Published on : Oct 06, 2017
The healing of chronic skin wound is fraught with several challenges, key of which are the lack of timely release of biological materials and the absence of medications in required dose. For long, scientists have been trying to control therapeutic factors essential for healing by developing advanced dressing, but with limited success. For the first time, it has been possible to develop a mechanism that can offer dosage-controlled drug delivery in an orderly fashion to promote wound healing.
A team of researchers from different universities based in the U.S. including Nebraska, UNL, Massachusetts Institute of Technology, Harvard Medical School, have designed a wearable dressing to help in chronic wound healing by time-controlled release of biomolecules and drugs with the help of smart conducting fibers. Furthermore, the smart bandage can be used to release precise amount of antibiotics on-demand to root out any infections caused by pathogens. The microcontrollers
Medication Release Can be controlled by Smartphone
The micro-controllers present in the bandage can be triggered by a smartphone or any wireless device to enable dose-controlled drug release in a temporal manner. According to one of the researchers, the smart bandage will prove potentially beneficial for soldiers on the battlefield. One of the preliminary applications will be to heal chronic skin wounds stemming from diabetes by releasing growth factors.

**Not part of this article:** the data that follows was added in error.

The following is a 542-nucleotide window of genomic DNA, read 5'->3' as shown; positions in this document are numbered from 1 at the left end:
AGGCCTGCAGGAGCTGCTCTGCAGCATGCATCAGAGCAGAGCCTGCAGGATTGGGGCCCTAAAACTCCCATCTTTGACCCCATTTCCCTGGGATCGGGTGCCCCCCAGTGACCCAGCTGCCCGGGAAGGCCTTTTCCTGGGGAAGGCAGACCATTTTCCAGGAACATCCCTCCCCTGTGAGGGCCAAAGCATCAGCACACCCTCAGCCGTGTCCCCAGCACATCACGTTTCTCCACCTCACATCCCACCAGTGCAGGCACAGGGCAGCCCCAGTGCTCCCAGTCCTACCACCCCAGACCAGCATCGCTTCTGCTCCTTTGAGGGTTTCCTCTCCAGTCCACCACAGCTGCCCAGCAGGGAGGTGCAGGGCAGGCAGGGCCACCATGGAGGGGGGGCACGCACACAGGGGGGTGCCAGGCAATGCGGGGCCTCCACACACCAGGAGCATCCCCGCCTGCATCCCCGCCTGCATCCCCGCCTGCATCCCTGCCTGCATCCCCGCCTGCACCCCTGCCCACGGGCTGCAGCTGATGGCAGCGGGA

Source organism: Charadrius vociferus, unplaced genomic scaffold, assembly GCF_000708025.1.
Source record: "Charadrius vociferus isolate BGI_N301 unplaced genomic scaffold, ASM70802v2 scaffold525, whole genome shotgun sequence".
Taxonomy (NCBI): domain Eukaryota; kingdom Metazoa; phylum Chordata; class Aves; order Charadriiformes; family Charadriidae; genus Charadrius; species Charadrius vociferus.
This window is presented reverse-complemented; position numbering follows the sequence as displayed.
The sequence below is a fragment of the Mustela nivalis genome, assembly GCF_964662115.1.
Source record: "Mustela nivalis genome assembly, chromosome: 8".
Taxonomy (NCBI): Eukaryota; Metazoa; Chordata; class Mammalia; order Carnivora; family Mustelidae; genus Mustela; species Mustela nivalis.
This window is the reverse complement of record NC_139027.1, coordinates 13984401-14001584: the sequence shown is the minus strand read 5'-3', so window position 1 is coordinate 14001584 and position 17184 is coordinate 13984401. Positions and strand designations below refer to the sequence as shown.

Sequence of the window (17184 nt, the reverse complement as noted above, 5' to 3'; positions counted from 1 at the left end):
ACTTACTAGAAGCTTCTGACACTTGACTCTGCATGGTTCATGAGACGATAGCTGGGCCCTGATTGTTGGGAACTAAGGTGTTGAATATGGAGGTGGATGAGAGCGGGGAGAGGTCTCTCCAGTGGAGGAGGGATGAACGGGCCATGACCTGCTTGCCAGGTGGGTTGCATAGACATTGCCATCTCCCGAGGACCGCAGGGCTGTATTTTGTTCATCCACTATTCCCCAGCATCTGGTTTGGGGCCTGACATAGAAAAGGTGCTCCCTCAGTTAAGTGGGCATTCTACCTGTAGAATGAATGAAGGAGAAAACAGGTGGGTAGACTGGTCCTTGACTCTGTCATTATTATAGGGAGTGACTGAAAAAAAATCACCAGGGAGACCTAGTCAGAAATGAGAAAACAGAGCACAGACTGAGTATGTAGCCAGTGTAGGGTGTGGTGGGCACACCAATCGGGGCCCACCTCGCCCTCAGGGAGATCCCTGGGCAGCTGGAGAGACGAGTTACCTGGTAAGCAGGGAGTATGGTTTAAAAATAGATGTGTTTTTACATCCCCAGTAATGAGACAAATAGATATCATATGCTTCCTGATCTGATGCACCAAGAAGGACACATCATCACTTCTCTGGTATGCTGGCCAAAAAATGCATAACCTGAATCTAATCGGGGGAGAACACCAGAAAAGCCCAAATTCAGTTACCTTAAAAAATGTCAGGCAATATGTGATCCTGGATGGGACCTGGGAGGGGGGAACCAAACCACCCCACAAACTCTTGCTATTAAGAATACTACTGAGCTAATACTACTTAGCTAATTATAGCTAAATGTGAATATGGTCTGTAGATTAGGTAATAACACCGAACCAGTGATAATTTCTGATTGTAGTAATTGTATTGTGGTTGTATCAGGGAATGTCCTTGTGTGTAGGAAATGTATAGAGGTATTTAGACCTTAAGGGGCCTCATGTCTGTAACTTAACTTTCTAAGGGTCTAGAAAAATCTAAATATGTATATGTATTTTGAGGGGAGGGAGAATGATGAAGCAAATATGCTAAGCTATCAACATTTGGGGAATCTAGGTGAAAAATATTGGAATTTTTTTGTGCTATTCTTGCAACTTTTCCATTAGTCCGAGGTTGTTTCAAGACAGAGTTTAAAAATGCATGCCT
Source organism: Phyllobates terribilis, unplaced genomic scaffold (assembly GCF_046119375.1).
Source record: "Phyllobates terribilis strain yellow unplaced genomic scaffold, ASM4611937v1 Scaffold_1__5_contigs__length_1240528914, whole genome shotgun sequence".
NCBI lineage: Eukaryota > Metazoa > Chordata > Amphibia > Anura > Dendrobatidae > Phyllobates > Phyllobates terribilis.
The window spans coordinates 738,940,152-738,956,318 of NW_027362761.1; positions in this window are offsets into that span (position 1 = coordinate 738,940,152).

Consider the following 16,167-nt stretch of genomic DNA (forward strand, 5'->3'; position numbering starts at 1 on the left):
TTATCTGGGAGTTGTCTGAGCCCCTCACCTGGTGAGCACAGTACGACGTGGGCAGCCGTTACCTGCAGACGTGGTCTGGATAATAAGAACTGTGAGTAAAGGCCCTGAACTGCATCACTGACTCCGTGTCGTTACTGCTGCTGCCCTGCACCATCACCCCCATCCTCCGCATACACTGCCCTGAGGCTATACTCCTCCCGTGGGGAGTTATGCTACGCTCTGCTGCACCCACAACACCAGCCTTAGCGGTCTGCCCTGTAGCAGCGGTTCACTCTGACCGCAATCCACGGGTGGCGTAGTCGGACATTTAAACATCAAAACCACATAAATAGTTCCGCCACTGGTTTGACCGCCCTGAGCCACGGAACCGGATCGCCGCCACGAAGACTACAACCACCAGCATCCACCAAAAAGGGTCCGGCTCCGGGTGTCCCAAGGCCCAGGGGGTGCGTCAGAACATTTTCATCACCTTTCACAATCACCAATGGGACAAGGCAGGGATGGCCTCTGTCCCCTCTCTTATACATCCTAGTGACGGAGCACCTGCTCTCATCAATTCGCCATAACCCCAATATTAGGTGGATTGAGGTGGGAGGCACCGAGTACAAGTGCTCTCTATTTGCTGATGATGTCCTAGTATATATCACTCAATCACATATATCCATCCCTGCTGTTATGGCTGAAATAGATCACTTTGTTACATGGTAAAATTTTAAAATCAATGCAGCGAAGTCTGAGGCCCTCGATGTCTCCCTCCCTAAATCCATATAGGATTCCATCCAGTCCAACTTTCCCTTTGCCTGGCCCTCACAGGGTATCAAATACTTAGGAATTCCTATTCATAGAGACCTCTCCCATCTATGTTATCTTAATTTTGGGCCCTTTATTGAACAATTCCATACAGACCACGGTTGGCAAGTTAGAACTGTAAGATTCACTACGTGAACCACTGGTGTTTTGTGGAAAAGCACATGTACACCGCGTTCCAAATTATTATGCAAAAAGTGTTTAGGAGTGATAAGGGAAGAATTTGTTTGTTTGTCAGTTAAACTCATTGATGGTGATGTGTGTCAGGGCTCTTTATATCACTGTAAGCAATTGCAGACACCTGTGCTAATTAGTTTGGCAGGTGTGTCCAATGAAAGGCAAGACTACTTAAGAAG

The findings of the study and the design are detailed in a paper published on September, 2017 in the journal Advanced Functional Materials.
Versatility and Customizability Unique Advantages to Promote Wound Healing
The wearable bandage is fabricated using composite and conducting fibers layered with hydrogel that can be loaded with medications. These fibers and the hydrogel can be electrically stimulated with a small voltage to release the required dosage of materials such as drugs and tissue-regenerating growth factors to patients. Controlling the dose and delivery schedule wireless results in customization of the dressing. To add to this, the unique ability to load multiple medications specific to a wound not possible in the current smart bandages is likely to accelerate the healing process.
The researchers essentially conducted a series of experiments with mice to arrive at these findings. The smart bandage is in the development phases. As of now, the researchers have patented their design. It may take years before it is marketed after further studies are conducted on humans and animals